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March 24, 2005
What Those Rate Hikes Mean
Brad DeLong makes a lot of sense with this statement...
The Fed is focusing much more on non-wage causes of increasing prices, and is very concerned not to get into a position where fighting inflation requires large and sudden interest rate increases in the context of a financial system that is much more fragile than we would like.
... but slips a bit here (emphasis added).
Better higher unemployment now than even a chance of running into a conflict down the road between risking a financial crisis and letting inflation accelerate.
The problem I have with this comment is that it confuses an increasing funds rate with "tight" monetary policy. The following is from an essay that appeared in the Cleveland Fed's 2001 annual report:
... “a balance between the quantity of money demanded and the amount the central bank supplies” requires the federal funds rate to adjust roughly in alignment with changes in real—that is, inflation-adjusted—returns to capital... Stable monetary policy—a stance that induces neither inflationary nor deflationary pressures, that seeks to avoid both artificial stimulation and inadvertent retardation of real economic growth—requires, paradoxically, active management of the federal funds rate. It is hard to imagine a coherent view of monetary policy without first disentangling defensive rate adjustments that maintain policy neutrality from rate changes that are, in fact, designed to go beyond neutral and stimulate the economy.
In the current context, that last part would read "stimulate or restrain" the economy. The essay goes on:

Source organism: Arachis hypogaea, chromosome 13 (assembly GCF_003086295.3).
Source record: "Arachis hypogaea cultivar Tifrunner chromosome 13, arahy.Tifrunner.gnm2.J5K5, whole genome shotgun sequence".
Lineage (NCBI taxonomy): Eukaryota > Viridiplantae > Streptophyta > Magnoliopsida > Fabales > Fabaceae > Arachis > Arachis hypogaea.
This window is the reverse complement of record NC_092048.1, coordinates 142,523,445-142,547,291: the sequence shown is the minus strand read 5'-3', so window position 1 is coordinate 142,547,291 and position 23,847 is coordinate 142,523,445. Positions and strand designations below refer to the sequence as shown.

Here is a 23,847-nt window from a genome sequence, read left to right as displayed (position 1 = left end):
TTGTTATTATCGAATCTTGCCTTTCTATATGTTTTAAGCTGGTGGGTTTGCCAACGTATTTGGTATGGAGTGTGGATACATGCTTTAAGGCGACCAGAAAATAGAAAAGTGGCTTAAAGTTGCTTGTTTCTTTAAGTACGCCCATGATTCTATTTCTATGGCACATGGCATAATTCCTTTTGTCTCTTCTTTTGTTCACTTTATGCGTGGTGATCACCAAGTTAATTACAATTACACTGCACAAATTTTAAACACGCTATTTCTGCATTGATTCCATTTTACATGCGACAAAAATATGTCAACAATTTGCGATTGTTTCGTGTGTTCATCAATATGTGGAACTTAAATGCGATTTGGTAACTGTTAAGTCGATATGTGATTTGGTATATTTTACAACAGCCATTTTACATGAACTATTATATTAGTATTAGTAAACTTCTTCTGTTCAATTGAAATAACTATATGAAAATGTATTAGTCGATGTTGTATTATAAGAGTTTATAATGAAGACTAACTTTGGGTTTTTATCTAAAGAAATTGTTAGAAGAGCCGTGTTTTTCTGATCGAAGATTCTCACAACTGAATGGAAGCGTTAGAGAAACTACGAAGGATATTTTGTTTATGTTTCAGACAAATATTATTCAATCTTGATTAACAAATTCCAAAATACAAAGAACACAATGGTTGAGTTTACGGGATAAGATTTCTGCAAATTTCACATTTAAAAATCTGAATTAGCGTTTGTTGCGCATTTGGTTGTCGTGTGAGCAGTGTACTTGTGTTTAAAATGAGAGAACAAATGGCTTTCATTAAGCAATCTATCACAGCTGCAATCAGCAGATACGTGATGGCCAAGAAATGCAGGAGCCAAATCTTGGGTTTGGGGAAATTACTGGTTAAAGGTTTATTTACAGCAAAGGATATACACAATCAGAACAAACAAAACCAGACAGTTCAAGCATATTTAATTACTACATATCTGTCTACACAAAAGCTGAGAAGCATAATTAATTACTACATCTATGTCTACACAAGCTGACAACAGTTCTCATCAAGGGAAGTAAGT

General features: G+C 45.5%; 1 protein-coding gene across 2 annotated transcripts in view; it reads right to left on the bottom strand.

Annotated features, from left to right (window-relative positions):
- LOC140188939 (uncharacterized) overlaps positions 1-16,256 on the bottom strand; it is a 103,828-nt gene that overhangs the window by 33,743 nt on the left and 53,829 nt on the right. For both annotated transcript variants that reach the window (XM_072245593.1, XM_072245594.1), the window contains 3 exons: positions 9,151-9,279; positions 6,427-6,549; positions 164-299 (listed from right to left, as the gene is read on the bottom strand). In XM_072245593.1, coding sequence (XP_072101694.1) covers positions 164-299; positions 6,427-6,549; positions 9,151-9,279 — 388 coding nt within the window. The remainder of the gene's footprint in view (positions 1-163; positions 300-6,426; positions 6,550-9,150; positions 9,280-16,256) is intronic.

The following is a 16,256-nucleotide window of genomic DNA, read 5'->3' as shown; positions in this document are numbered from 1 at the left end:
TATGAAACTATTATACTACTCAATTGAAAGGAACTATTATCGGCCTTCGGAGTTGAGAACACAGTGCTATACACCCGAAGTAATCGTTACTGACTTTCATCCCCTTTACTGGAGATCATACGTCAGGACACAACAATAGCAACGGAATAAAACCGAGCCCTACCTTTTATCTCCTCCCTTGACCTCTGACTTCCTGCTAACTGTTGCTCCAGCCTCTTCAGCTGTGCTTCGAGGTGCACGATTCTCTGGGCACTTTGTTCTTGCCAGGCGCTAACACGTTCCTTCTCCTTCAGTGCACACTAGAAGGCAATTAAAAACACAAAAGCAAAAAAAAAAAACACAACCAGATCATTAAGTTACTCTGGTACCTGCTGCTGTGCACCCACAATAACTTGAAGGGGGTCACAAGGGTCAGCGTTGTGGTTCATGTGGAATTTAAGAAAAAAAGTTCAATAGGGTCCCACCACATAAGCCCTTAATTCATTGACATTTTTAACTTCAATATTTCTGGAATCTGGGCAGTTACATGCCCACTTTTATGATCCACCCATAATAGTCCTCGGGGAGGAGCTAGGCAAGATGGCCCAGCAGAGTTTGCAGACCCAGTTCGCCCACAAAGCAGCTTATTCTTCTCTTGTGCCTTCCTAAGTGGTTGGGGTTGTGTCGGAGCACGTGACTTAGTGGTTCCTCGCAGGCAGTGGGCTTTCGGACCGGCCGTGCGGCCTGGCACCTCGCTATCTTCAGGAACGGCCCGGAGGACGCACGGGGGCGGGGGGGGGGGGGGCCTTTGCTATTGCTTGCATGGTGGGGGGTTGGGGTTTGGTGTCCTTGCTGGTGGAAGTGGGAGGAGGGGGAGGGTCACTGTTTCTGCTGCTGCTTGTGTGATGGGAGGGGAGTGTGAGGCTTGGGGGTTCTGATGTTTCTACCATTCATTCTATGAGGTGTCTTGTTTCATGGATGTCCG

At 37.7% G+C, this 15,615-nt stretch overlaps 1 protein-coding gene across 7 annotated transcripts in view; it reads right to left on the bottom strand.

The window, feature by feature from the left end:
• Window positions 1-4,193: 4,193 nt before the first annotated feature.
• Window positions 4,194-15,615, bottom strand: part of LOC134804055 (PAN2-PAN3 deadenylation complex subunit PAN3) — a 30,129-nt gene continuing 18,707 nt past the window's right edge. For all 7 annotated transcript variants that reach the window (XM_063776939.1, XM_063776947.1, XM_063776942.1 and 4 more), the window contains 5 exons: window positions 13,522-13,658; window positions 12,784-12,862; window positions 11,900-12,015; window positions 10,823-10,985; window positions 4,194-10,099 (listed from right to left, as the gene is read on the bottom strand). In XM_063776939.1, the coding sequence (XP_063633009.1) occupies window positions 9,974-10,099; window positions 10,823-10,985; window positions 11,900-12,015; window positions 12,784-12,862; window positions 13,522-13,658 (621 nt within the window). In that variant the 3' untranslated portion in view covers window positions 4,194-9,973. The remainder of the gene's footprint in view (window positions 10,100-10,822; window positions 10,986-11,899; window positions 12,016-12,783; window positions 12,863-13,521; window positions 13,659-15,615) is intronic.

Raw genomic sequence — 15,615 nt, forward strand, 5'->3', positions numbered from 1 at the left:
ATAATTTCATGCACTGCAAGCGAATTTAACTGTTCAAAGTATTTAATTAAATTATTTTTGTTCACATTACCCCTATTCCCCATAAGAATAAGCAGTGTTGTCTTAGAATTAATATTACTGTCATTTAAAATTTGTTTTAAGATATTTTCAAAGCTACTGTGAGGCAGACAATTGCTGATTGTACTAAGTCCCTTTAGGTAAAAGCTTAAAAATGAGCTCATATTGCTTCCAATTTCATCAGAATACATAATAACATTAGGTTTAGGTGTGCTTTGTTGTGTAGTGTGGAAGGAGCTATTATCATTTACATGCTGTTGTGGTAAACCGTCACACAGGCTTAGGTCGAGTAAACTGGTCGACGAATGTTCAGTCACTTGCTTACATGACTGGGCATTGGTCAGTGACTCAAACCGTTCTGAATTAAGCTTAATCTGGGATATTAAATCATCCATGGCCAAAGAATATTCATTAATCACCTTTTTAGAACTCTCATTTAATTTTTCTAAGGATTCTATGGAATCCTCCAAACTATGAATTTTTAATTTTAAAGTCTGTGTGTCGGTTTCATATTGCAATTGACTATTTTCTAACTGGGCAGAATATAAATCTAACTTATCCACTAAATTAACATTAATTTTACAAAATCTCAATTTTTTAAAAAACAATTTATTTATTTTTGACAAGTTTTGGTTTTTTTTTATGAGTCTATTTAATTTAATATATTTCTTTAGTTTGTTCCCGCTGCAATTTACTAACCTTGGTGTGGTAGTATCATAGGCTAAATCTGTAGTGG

... it [is] easy to forget, or to fail to appreciate, two essential facts. First, market interest rates—especially real (inflation-adjusted) rates—have a life of their own, independent of monetary policy. Second, when events conspire to move inflation-adjusted market rates, maintaining a given funds rate requires the Federal Reserve to alter the pace at which it injects liquidity into the economy. The latter observation means that when circumstances in the rest of the economy change, failing to move the funds rate is likely to alter the stance of monetary policy by default...
Simply put, maintaining a neutral policy stance—and conditions in which the economy’s natural resiliency can emerge—requires the federal funds rate to fall in light of the market interest rate pressures typifying economic downturn. The requirement is, of course, symmetrical: The softness of capital returns that accompanies recessions generally reverses in recovery. Consequently, the funds rate typically must rise in an expansion, lest the failure to adjust induce an inflationary policy.
The funds rate will have reached an appropriate and sustainable level when, first, the outlook is consistent with the Committee's economic goals and, second, the slope of the term structure of interest rates is approximately normal, as best as can be determined... the neutral policy rate depends on both current and prospective economic conditions. Accordingly, the neutral rate is not a constant or a fixed objective but will change as the economy and economic forecasts evolve.
I speak only for myself here, of course, but I say the most straightforward explanation of recent and currently prospective funds rate increases can be found in an interpretation that stresses the concept of moving toward neutrality. In this view, higher funds rates are fully consistent with a stable, or even falling, unemployment rate. The implication that the Committee is trading off unemployment for restraint with respect to inflationary pressures is, in my opinion, simply mistaken.
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